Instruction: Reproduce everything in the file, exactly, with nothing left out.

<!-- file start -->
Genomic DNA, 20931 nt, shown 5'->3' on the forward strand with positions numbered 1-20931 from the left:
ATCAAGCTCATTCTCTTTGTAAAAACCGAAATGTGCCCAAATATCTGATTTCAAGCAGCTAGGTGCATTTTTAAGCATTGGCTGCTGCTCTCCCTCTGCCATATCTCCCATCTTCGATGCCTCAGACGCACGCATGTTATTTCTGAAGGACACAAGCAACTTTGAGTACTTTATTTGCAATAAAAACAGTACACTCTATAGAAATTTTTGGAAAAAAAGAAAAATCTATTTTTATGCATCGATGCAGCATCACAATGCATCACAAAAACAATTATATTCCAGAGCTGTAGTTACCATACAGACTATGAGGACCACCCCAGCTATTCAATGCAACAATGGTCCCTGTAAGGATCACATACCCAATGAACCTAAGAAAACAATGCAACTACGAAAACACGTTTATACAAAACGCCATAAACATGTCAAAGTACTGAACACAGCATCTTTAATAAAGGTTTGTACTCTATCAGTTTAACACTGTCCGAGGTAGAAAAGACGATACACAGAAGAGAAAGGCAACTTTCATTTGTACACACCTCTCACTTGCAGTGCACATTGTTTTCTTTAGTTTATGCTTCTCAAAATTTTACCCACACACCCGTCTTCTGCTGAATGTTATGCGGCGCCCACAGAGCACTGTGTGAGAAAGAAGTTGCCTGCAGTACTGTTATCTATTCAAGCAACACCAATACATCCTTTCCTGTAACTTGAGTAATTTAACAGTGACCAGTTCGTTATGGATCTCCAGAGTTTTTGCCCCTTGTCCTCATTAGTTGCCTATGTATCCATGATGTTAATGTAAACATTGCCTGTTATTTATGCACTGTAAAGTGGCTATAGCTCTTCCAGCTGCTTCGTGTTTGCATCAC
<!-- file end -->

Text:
Genomic DNA, 20931 nt, shown 5'->3' on the forward strand with positions numbered 1-20931 from the left:
ATCAAGCTCATTCTCTTTGTAAAAACCGAAATGTGCCCAAATATCTGATTTCAAGCAGCTAGGTGCATTTTTAAGCATTGGCTGCTGCTCTCCCTCTGCCATATCTCCCATCTTCGATGCCTCAGACGCACGCATGTTATTTCTGAAGGACACAAGCAACTTTGAGTACTTTATTTGCAATAAAAACAGTACACTCTATAGAAATTTTTGGAAAAAAAGAAAAATCTATTTTTATGCATCGATGCAGCATCACAATGCATCACAAAAACAATTATATTCCAGAGCTGTAGTTACCATACAGACTATGAGGACCACCCCAGCTATTCAATGCAACAATGGTCCCTGTAAGGATCACATACCCAATGAACCTAAGAAAACAATGCAACTACGAAAACACGTTTATACAAAACGCCATAAACATGTCAAAGTACTGAACACAGCATCTTTAATAAAGGTTTGTACTCTATCAGTTTAACACTGTCCGAGGTAGAAAAGACGATACACAGAAGAGAAAGGCAACTTTCATTTGTACACACCTCTCACTTGCAGTGCACATTGTTTTCTTTAGTTTATGCTTCTCAAAATTTTACCCACACACCCGTCTTCTGCTGAATGTTATGCGGCGCCCACAGAGCACTGTGTGAGAAAGAAGTTGCCTGCAGTACTGTTATCTATTCAAGCAACACCAATACATCCTTTCCTGTAACTTGAGTAATTTAACAGTGACCAGTTCGTTATGGATCTCCAGAGTTTTTGCCCCTTGTCCTCATTAGTTGCCTATGTATCCATGATGTTAATGTAAACATTGCCTGTTATTTATGCACTGTAAAGTGGCTATAGCTCTTCCAGCTGCTTCGTGTTTGCATCAC